German Envoy Responds to Lapid: Most Israelis Draw Inspiration From Berlin, Go Back Home

Reacting to the finance minister's tirade about Israelis leaving their homeland for Berlin, the German ambassador to Israel says the migration isn't permanent.

Ofer Aderet
Ofer Aderet
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Ofer Aderet
Ofer Aderet

In an effort to calm Finance Minister Yair Lapid, who recently ranted about Israelis leaving their homeland for Berlin, the German ambassador to Israel stressed in a speech at his official residence last week that most Israelis return home eventually.

Ambassador Andreas Michaelis was responding to criticism that Lapid had for Israelis living in Berlin, whom he had accused of throwing Israel “into the garbage."

"In response to Yair Lapid’s comments on Israelis moving to Berlin, let me emphasize: Most Israelis do not stay in the German capital. Rather, they make the most of the city and, after a couple of months or years, return to Israel," the ambassador said. "They are taking the inspiration and creative impulse of Berlin back home. I would rather look at this as a welcome contribution to our partnership and life in Israel."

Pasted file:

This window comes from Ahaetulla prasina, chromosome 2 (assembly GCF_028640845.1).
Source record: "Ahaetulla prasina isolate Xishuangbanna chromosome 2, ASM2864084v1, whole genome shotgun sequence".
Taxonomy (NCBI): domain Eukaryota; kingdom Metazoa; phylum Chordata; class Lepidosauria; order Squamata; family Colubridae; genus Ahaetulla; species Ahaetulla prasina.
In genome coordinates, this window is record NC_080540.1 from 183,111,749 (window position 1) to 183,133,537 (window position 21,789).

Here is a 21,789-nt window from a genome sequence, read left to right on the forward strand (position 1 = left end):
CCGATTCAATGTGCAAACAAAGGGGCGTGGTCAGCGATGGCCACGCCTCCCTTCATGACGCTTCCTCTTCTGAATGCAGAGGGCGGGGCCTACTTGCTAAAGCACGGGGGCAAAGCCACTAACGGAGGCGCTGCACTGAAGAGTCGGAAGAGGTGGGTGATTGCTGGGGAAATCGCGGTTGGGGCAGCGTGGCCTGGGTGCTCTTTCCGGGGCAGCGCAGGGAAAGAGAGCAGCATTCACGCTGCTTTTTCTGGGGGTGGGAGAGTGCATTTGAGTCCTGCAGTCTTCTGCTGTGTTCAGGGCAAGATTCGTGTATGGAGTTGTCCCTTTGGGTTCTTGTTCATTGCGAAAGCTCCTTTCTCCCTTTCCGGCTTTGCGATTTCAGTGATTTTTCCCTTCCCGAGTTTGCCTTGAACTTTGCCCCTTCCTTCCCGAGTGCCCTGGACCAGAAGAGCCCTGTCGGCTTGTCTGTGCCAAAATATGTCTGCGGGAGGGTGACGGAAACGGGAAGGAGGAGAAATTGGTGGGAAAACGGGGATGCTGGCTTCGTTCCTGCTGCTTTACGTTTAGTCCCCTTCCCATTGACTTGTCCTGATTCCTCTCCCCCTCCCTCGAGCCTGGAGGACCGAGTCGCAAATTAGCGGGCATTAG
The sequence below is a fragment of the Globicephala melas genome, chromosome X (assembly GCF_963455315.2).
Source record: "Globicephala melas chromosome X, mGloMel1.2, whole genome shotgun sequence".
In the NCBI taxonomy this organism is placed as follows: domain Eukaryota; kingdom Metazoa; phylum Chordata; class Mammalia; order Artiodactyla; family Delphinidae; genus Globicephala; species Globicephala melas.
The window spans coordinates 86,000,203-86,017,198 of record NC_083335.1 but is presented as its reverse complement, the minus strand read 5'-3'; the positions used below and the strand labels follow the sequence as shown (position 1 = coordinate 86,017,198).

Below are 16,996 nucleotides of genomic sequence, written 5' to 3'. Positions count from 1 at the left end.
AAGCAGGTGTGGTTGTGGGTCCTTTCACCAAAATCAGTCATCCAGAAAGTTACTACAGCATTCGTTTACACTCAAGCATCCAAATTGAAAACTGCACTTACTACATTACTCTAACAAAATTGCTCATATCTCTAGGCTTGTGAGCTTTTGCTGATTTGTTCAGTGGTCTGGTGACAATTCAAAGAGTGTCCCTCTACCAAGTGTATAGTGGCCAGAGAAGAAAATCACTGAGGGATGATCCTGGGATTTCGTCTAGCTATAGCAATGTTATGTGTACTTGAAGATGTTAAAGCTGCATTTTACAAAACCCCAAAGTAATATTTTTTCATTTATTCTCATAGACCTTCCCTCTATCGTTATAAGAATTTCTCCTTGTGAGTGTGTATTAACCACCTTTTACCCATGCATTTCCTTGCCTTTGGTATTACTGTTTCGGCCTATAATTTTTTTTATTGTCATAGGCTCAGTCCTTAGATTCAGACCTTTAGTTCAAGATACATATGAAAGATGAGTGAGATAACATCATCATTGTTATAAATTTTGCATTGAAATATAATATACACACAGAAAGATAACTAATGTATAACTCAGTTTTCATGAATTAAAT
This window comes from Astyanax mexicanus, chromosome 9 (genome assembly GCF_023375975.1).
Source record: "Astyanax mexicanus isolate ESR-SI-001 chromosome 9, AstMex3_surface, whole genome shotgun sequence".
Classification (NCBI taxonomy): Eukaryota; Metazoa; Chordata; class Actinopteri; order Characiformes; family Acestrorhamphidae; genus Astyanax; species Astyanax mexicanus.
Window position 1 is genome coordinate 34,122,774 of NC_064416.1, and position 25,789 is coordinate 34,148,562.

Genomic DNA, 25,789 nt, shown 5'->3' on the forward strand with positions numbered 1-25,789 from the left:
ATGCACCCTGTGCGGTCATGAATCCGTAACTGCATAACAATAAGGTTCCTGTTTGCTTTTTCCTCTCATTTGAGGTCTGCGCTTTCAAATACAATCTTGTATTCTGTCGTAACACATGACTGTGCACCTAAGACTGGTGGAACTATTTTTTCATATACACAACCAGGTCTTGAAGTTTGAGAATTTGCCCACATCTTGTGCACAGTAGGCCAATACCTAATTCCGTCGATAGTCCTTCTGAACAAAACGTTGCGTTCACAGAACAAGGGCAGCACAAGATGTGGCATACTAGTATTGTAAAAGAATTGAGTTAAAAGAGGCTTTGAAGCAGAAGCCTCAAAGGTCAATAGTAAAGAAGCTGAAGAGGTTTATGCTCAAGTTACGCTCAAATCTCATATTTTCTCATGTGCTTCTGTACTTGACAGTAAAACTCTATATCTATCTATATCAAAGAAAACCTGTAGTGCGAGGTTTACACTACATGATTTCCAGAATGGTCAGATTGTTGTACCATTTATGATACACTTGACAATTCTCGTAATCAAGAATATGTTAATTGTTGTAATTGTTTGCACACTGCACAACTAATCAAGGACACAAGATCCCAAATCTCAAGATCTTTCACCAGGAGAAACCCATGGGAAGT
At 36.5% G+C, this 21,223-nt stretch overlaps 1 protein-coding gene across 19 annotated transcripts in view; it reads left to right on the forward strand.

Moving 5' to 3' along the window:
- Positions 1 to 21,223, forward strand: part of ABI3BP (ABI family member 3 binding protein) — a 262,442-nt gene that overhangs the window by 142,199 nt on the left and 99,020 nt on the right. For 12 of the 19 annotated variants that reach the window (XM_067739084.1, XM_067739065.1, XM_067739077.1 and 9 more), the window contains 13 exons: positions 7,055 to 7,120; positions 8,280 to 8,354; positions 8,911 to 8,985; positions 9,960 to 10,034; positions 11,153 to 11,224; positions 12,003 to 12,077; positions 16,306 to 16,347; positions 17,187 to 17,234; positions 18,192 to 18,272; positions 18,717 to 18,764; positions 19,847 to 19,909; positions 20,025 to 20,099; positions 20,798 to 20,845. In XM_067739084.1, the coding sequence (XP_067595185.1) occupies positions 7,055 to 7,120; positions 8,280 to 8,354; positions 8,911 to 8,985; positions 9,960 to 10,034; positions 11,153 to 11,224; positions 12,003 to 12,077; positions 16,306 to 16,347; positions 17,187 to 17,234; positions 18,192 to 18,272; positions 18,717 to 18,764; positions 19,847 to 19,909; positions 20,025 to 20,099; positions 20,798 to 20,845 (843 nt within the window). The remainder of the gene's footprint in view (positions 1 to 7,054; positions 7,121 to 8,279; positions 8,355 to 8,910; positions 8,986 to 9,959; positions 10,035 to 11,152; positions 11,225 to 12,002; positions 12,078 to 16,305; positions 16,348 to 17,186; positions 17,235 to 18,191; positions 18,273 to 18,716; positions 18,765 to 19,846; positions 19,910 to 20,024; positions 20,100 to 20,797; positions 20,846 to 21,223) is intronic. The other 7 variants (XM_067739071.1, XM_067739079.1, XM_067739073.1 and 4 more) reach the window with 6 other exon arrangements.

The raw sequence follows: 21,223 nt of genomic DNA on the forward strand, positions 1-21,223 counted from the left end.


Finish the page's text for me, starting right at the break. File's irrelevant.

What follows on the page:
Lapid had posted on his Facebook page last week: "I have little patience for people who are willing to throw into the garbage the only country the Jews have, because it's more comfortable in Berlin."

The German ambassador estimated that some 17,000 Israelis live in Berlin, and that thousands more visit annually. "Whenever I fly to Berlin, I am surrounded by Israeli families and students on the plane," he said. "On the Berlin underground, I hear Israelis discussing their evening plans in Hebrew. My children, who spent several years of their childhood here in Israel, are now studying at Berlin universities. And they tell me about encounters with Israelis on an almost daily basis."

He added that 10,000 young people from the two countries participated in exchange programs in the past year.

Michaelis also tried to explain the attraction of Berlin to Israelis. "What is it about Berlin?" he asked. "Many Israelis tell me that they love Berlin’s 'unfinished’ and ‘raw' edge. It is a city 'still in progress,' a city that stimulates creativity and that breathes openness and diversity. Berlin allows its citizens to actively shape the place they live in. It is indeed a great place to be."

The ambassador added that over the next few weeks, "We will be bringing a taste of Berlin to Tel Aviv - in the form of the Berlin Dayz."

The first Berlin Light Festival, October 4, 2013. Credit: AP

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